A population health or full risk model is very effective at providing a funding mechanism for finding and engaging members not in treatment, for longitudinal and perpetual care coordination, and for high intensity crisis care. Providers have the total medical expense, minus some savings guarantee back to the payer, to invest in these three areas in advance of the generation of savings. The full scope of total cost of care responsibility is also the funding mechanism for new and innovative ways to address the needs of the member such as crisis care, “gray area” care, longer provider to patient visits, and home care. Typically, these full risk arrangements are multiple years in duration due to the upfront investment in additional resources, allowing for longitudinal and perpetual support services for members of the population.
The Achilles heel of population health or full risk models is the risk of the unintended consequence of withholding care that is needed for members. This risk however is very short-sighted and a company that engages in finding savings by withholding necessary care will not exist much beyond one annual cycle as this is simply short-term kicking the can. For example, if a member truly needs an inpatient residential treatment stay for SUD and the company manages the member away from that treatment (either indirectly or through utilization management), the member’s condition is likely to decline and the member will likely eventually present at the hospital, therefore nullifying the cost savings generated by denying the necessary residential treatment stay.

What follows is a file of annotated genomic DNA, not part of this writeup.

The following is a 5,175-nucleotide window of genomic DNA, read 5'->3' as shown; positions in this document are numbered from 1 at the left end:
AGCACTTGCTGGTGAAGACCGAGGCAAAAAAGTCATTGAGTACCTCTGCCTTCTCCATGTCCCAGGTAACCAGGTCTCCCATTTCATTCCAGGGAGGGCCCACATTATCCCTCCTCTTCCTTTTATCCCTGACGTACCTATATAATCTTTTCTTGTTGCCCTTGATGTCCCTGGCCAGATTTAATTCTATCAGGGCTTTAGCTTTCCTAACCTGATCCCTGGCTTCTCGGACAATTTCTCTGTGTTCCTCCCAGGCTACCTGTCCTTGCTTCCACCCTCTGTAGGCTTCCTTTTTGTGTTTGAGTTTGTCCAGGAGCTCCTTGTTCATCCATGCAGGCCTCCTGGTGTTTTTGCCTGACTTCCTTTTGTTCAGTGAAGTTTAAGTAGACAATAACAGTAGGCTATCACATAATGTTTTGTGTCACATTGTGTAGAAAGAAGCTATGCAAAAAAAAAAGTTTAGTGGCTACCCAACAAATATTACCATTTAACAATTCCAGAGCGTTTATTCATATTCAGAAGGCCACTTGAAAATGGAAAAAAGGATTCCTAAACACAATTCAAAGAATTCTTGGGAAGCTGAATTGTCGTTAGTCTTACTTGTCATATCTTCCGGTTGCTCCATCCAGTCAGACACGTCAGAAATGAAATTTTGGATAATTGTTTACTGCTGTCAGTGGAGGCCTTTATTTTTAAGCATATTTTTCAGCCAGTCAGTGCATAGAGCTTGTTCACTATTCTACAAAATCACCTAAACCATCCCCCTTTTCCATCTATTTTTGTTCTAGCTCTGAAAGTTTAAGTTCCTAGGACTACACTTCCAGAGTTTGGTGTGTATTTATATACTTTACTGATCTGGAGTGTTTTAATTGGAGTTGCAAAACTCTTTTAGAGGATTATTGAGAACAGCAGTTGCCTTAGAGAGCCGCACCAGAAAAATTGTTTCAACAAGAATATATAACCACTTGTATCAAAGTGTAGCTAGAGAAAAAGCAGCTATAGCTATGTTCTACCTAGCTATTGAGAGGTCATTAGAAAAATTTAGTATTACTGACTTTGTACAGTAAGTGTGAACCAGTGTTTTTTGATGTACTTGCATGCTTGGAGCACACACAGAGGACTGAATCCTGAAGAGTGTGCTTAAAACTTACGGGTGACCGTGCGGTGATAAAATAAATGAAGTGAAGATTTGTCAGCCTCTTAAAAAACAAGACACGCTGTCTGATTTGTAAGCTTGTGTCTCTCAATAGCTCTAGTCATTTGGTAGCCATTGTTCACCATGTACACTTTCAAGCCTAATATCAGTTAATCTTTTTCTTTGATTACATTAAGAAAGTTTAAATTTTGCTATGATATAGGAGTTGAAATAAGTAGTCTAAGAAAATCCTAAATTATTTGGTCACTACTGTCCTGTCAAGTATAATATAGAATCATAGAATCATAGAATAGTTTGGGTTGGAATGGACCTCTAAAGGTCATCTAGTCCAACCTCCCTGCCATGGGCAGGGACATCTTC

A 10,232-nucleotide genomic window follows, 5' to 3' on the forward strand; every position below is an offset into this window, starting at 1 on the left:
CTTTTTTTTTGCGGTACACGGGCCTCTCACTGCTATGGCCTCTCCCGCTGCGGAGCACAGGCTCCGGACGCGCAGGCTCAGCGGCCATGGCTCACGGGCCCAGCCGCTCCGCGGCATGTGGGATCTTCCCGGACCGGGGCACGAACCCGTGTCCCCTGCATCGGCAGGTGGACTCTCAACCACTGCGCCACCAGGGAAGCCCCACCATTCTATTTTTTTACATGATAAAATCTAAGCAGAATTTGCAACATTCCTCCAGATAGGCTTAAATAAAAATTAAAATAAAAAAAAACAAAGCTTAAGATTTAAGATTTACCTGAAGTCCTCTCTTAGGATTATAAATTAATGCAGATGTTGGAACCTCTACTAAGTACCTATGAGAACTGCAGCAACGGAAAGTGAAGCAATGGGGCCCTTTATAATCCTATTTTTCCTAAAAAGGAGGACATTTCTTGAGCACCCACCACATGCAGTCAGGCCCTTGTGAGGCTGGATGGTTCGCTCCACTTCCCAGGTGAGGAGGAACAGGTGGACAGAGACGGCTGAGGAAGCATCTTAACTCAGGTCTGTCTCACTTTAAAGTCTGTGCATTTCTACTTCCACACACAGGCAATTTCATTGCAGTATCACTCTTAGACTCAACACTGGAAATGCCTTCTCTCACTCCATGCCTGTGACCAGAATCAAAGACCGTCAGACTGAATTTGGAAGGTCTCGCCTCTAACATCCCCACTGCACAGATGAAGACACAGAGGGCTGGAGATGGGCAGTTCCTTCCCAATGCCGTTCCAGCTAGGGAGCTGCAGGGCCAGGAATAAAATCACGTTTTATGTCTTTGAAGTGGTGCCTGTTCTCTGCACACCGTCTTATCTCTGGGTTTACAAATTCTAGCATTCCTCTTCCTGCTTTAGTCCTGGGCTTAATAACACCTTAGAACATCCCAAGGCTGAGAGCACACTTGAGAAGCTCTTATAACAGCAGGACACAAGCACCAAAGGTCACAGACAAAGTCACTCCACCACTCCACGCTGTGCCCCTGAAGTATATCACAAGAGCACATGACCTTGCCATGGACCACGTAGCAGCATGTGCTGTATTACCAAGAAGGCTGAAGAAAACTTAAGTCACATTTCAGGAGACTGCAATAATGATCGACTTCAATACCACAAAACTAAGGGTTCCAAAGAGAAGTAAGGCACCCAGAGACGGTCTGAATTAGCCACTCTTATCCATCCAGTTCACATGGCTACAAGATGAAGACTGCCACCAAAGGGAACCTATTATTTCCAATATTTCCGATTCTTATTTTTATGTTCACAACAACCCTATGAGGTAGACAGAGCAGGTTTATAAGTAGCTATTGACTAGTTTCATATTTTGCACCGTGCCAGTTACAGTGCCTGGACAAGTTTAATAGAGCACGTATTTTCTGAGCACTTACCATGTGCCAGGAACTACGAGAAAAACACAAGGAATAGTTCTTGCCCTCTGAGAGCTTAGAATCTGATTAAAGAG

It is encouraging to see the continued migration from fee-for-service reimbursement to quality-based models, episodic models, and full risk models. Our nation’s substance use disorder population needs innovation in healthcare delivery to assist in their recovery and overall well-being.
Frazer Buntin is the Chief Operating Officer at Wayspring, a value-based healthcare organization that provides medical, behavioral health, and social support services to people with complex needs. For more information, please visit wayspring.com.